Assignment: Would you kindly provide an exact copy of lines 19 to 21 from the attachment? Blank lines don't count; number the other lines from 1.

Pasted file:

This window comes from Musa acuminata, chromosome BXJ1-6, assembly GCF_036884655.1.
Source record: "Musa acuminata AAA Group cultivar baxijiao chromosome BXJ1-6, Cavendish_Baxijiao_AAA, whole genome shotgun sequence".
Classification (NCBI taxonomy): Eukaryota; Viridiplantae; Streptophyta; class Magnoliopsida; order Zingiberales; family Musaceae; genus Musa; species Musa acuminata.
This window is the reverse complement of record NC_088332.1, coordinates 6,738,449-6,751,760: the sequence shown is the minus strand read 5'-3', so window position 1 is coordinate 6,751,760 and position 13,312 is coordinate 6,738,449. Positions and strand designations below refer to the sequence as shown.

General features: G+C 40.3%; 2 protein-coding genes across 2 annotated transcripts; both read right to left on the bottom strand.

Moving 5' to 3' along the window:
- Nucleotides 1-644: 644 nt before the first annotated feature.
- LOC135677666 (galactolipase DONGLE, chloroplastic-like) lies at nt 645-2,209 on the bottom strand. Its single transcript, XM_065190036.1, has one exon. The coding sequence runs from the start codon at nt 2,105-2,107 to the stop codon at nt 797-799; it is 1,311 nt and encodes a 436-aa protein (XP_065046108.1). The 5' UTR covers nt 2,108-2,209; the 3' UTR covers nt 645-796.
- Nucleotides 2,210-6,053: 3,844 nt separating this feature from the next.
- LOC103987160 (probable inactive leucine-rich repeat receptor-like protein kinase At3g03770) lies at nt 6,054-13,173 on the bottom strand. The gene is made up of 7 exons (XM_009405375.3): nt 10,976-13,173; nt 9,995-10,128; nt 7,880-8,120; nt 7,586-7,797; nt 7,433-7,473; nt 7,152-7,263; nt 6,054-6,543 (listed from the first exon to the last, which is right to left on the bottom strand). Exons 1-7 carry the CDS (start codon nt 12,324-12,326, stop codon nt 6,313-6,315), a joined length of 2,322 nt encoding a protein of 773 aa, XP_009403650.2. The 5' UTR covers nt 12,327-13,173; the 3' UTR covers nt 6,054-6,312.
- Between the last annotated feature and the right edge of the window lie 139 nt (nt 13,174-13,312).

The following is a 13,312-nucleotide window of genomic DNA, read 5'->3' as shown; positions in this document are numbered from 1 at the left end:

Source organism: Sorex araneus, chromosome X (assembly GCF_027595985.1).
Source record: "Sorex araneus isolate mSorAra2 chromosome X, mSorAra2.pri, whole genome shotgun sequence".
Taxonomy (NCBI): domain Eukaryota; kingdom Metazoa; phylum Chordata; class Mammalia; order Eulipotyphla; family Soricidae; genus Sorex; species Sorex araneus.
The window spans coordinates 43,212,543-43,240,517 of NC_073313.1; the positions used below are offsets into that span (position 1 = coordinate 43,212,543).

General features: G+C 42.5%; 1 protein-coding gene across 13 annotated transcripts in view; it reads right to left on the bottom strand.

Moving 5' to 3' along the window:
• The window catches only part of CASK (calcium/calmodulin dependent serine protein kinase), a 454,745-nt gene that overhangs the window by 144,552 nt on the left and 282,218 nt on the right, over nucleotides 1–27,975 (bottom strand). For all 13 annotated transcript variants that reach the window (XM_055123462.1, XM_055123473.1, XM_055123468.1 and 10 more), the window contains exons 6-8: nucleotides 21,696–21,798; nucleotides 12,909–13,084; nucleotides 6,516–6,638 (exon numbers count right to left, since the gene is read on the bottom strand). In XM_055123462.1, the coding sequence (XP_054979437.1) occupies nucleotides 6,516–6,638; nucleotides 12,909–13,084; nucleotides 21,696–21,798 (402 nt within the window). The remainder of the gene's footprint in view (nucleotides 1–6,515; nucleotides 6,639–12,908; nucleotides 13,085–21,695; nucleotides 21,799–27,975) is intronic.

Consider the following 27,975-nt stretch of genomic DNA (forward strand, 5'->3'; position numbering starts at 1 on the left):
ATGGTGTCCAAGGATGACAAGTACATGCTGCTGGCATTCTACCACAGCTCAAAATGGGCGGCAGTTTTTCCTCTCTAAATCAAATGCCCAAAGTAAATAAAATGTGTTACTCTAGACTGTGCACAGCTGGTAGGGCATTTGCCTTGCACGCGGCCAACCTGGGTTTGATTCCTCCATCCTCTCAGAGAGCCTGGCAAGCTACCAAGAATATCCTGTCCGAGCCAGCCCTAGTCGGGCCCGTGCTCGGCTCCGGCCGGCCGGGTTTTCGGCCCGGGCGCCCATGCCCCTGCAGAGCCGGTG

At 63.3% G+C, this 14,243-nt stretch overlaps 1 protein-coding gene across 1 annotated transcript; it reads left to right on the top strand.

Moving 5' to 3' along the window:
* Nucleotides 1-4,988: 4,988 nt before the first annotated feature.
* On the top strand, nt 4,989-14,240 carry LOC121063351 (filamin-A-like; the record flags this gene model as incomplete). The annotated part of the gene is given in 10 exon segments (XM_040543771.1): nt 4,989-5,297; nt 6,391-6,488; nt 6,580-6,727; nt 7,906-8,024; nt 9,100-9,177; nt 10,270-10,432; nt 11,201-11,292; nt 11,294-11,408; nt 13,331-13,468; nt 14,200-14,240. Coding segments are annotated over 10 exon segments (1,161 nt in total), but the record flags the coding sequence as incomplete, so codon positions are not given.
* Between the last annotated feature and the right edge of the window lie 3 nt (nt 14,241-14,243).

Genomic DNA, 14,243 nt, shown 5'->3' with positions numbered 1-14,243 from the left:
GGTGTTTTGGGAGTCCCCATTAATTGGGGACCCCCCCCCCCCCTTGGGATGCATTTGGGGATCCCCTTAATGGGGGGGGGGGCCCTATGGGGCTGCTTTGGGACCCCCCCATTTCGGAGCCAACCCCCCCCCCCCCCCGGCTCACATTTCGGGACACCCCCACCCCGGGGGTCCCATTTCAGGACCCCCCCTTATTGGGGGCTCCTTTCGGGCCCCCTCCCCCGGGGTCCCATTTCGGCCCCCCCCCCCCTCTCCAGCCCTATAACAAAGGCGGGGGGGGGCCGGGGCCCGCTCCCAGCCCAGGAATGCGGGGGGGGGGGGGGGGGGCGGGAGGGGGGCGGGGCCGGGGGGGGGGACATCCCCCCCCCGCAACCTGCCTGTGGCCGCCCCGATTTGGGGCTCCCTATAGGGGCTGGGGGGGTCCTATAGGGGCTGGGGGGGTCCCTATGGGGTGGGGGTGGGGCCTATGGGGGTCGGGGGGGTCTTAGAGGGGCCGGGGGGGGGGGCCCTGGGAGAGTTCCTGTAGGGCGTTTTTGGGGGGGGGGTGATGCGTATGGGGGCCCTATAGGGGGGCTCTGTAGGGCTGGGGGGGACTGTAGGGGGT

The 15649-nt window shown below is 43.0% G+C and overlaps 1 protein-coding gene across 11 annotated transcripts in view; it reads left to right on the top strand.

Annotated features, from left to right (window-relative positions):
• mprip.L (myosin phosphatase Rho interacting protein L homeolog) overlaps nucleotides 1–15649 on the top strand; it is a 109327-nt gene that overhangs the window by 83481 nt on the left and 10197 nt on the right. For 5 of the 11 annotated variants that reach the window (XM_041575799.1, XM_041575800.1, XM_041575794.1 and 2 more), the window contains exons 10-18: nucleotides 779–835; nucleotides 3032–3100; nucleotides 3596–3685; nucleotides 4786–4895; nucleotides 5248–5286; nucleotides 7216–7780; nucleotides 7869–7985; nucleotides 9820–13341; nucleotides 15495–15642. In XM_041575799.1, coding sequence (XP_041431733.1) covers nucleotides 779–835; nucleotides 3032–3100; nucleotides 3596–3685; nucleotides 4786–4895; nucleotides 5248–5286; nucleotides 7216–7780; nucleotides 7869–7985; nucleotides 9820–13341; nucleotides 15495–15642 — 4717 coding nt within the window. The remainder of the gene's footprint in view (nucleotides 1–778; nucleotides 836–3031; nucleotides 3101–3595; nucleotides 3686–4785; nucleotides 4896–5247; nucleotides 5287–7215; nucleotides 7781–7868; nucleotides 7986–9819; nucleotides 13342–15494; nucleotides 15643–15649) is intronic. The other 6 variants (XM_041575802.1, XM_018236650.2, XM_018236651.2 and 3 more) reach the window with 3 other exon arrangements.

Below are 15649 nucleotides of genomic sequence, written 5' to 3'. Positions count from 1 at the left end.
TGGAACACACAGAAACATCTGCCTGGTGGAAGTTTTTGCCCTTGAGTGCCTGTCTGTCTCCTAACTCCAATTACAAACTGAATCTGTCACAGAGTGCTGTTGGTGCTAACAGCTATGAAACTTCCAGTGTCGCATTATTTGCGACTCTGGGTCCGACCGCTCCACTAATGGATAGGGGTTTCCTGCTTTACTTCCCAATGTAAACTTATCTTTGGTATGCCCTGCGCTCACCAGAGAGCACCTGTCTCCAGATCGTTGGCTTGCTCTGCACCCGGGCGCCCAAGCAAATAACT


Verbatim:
• The window catches only part of CASK (calcium/calmodulin dependent serine protein kinase), a 454,745-nt gene that overhangs the window by 144,552 nt on the left and 282,218 nt on the right, over nucleotides 1–27,975 (bottom strand). For all 13 annotated transcript variants that reach the window (XM_055123462.1, XM_055123473.1, XM_055123468.1 and 10 more), the window contains exons 6-8: nucleotides 21,696–21,798; nucleotides 12,909–13,084; nucleotides 6,516–6,638 (exon numbers count right to left, since the gene is read on the bottom strand). In XM_055123462.1, the coding sequence (XP_054979437.1) occupies nucleotides 6,516–6,638; nucleotides 12,909–13,084; nucleotides 21,696–21,798 (402 nt within the window). The remainder of the gene's footprint in view (nucleotides 1–6,515; nucleotides 6,639–12,908; nucleotides 13,085–21,695; nucleotides 21,799–27,975) is intronic.

Consider the following 27,975-nt stretch of genomic DNA (forward strand, 5'->3'; position numbering starts at 1 on the left):
ATGGTGTCCAAGGATGACAAGTACATGCTGCTGGCATTCTACCACAGCTCAAAATGGGCGGCAGTTTTTCCTCTCTAAATCAAATGCCCAAAGTAAATAAAATGTGTTACTCTAGACTGTGCACAGCTGGTAGGGCATTTGCCTTGCACGCGGCCAACCTGGGTTTGATTCCTCCATCCTCTCAGAGAGCCTGGCAAGCTACCAAGAATATCCTGTCCGAGCCAGCCCTAGTCGGGCCCGTGCTCGGCTCCGGCCGGCCGGGTTTTCGGCCCGGGCGCCCATGCCCCTGCAGAGCCGGTG